Lesley Bruce’s An Interlude of Men is blessed with a brilliant pair of performances, Deborah Findlay and Barbara Flynn play Bren and Hilly whose lifelong friendship is thoroughly explored when Bren comes to stay and help as Hilly’s broken her wrist. They revisit girlhood memories and lament the time they drifted apart a little due to each being married and in the cosy warmth of nostalgia, they start to plan for a future together reclaiming that lost time. Bruce cleverly structures the rhythm of the play around the heady emotion of their initial reunion and the subsequent cooling off period and though it ends on a rather plaintive note, it sings with hard-won authenticity.
Riffing off of Chaucer’s The Wife of Bath, Edson Burton’s De Wife of Bristol is a wryly amusing take on the classic tale of one of the more vibrant characters in The Canterbury Tales and transplanted to the modern day, it gains real currency in its new location in the Afro-Caribbean community. Lorna Gayle’s Clarissa da Costa is a retired woman who has worked her way through a number of husbands and is now dispensing marital advice to recently arrived Jamaican housekeeper Shanti, a delicately moving Susan Wokoma. Shanti has her own tale to tell as well and together, they edge towards a way into the future. Jude Akuwidike, Cyril Nri and Alex Lanipekun are fun as the various men but make no mistake, this is a woman’s world. Continue reading “Radio Review: An Interlude of Men / De Wife of Bristol / In the Depths of Dead Love”
“I should imagine perspective plays a part”
Geraldine Alexander’s last stage outing in The Empty Quarter was pretty astoundingly good so I was intrigued to see how her debut as a playwright would turn out in Amygdala, tucked away in a found space at The Print Room. Hermione Gulliford plays Catherine, a successful lawyer with a busy family life who finds herself unravelling when a chance encounter on a bus leads to a heady affair with a handsome young man, Alex Lanipekun’s Joshua, but one with terrible consequences.
In the aftermath, Jasper Britton’s psychiatrist Simon is charged with trying to fix the emotional wreckage, the damage done to the ‘amygdala’ – the part of the brain where emotion and memory reside – but in delving into her psyche, he unwittingly stirs part of his own. It is a simply drawn play – although one full of densely complex thoughts and writing – but one in which both of Catherine’s key relationships feel curiously unrealistic – the therapist’s couch unleashes a high degree of unprofessionalism and the affair feels a little convenient. Continue reading “Review: Amygdala, Print Room Balcony”
“We’re happy enough – what more can anyone ask from life?”
Three short reviews for three short radio play this week. My favourite was The Organist’s Daughter by Stephen Wyatt, a genuinely gorgeous piece of drama with a beautiful soundscape and an excellent cast including Simon Russell Beale, Emma Fielding and Naomi Fielding. The story concerns the succession of Lübeck Cathedral’s organist – the incumbent, Dieterich Buxtehude, is in ill health and wishes to retire but the man who follows him must, as tradition dictates, marry his eldest daughter. But Anna Margreta has what people call inner beauty and her rather plain looks leave him despairing, though a series of suitors bring their own surprises with them. Russell Beale is an excellent grouch, Fielding a superbly pragmatic daughter and as the would-be organists, Karl Davies, Joseph Kloska and Matthew Watson are all good fun, the first two wannabes bearing the somewhat familiar names of Johann Sebastian Bach and Georg Friedrich Handel…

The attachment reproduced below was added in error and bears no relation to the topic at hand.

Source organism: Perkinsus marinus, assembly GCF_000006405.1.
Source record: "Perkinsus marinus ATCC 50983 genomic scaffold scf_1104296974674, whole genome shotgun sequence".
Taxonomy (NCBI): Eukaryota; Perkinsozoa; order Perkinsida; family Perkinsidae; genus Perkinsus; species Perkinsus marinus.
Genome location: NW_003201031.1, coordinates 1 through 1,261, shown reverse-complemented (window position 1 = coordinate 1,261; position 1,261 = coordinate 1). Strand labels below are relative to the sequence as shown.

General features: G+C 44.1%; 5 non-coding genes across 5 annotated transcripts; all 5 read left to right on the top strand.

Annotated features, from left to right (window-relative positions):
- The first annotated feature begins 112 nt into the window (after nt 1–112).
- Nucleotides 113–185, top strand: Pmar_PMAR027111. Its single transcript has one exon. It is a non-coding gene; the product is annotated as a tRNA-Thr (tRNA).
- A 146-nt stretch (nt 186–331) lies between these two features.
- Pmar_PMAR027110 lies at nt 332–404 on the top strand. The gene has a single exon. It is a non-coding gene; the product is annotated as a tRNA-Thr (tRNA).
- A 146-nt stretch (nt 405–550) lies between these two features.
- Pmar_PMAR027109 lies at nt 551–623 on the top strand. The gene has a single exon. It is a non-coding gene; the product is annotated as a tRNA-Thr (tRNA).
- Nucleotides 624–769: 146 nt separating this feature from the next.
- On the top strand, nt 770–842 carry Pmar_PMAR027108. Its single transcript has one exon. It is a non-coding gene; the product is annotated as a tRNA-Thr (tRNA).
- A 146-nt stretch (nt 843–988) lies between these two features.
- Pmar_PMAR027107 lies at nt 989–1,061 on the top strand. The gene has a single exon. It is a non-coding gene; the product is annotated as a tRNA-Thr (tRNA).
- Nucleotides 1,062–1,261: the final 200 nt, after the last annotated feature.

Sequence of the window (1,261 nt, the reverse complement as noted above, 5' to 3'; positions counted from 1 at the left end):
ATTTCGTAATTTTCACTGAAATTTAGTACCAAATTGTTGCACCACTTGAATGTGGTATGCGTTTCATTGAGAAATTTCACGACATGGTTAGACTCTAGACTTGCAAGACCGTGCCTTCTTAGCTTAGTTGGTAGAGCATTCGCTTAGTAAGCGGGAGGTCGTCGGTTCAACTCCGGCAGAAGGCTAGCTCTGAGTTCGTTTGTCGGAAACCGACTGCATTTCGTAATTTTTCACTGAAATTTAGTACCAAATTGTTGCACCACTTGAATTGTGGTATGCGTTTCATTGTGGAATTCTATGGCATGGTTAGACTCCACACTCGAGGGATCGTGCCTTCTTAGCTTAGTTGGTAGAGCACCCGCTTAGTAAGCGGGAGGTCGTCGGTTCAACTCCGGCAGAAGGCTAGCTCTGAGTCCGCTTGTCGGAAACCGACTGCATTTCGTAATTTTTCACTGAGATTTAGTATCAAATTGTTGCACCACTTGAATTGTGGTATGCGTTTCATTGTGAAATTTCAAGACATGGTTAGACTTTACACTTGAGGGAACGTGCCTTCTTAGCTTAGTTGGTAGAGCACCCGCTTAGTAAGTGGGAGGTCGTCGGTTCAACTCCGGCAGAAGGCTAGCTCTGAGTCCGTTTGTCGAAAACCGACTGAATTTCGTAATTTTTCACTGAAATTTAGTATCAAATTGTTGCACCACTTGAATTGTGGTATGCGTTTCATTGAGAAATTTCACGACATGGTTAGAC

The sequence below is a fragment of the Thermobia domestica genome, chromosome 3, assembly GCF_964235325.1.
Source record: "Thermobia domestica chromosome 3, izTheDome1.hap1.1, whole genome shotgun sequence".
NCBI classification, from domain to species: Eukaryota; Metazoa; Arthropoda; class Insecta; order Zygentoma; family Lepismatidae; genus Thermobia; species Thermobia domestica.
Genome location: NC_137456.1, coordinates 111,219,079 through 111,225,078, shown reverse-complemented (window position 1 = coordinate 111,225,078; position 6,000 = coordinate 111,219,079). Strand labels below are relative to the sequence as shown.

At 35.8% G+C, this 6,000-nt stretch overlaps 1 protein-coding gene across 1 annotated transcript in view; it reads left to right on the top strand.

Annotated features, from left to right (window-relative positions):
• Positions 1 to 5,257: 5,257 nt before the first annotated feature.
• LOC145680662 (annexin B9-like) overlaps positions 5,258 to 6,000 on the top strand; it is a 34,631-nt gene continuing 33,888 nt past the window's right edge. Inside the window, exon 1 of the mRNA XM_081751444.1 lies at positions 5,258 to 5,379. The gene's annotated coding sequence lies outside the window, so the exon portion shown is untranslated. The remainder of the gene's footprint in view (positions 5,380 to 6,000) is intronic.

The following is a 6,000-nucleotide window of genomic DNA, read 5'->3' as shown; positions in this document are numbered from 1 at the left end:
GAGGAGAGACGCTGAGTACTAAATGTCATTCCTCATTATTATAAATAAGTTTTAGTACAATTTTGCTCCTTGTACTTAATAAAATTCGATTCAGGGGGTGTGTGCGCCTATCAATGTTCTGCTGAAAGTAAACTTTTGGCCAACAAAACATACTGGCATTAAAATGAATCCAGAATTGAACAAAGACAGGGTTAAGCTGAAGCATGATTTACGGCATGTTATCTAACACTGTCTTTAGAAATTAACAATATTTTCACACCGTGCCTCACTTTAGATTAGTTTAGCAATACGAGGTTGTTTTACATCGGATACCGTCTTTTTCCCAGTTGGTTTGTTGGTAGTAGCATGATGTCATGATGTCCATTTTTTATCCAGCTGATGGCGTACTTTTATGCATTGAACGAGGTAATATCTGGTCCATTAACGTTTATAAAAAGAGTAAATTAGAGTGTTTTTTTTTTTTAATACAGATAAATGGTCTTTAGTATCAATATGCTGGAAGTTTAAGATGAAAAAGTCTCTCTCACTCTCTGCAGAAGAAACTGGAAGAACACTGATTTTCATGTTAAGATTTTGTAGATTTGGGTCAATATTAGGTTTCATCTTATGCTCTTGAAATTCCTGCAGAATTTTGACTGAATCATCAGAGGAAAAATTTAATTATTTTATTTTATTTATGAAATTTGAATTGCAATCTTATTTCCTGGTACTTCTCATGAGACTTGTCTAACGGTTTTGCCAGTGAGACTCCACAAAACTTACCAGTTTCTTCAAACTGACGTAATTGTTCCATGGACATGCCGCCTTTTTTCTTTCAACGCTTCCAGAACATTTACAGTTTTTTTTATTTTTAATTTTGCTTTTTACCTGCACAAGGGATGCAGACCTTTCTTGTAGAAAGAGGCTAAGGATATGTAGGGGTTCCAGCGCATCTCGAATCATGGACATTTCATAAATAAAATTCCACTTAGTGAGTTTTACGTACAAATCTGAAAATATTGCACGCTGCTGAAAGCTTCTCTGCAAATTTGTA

Lenny Henry’s reinvention as a proper thespian continues apace with his first radio play, Corrinne Come Back and Gone, a powerful tale of a difficult family reunion in Jamaica. Due to the poverty of their lives, Corrinne was forced to leave her children in the Caribbean as she fled to the UK but twenty years later, she receives a letter from her daughter inviting her back though nothing is quite how she imagines it would be nor how she remembered. It’s an emotive subject but one suffused with hard-headed humour as Claire Benedict’s Corrinne sets about attempting to make amends where she can and trying, and failing, to stop interfering to make things better. A slightly too schematically upbeat ending aside, it’s an impressive debut from Henry, helped by a superb cast including Doña Croll, Nadine Marshall and Alex Lanipekun. Continue reading “Review: The Organist’s Daughter / Corrinne Come Back and Gone / The Patience of Mr Job”
“There is nothing either good or bad, but thinking makes it so”
It is apparently a truth universally acknowledged that any actor aiming for greatness needs to tackle Hamlet, Shakespeare’s most revered epic, and it is now the turn of Rory Kinnear, under the directorial baton of Nicholas Hytner at the National Theatre to make his entry into the canon (this was the second preview). Recently we’ve had David Tennant and Jude Law, John Simm is currently performing it in Sheffield (I’ll be there on Wednesday) and Michael Sheen will be making his mark at the Young Vic next year. I don’t have a problem with this so much as just wish that there was a similar epic role for women which was restaged and revived as often to allow a comparable ticket to magnitude.
This is very much a modern-day Elsinore. Suited security guards with earpieces are ever-present, state of the art bugging technology is used, a briefcase of tools of torture is brandished and high-definition television cameras record political and battlefield broadcasts. Thus the familial quarrel at the heart of this play is firmly located in the wider political sphere of this dangerous Denmark and it is a mostly highly effective updating. Continue reading “Review: Hamlet, National Theatre”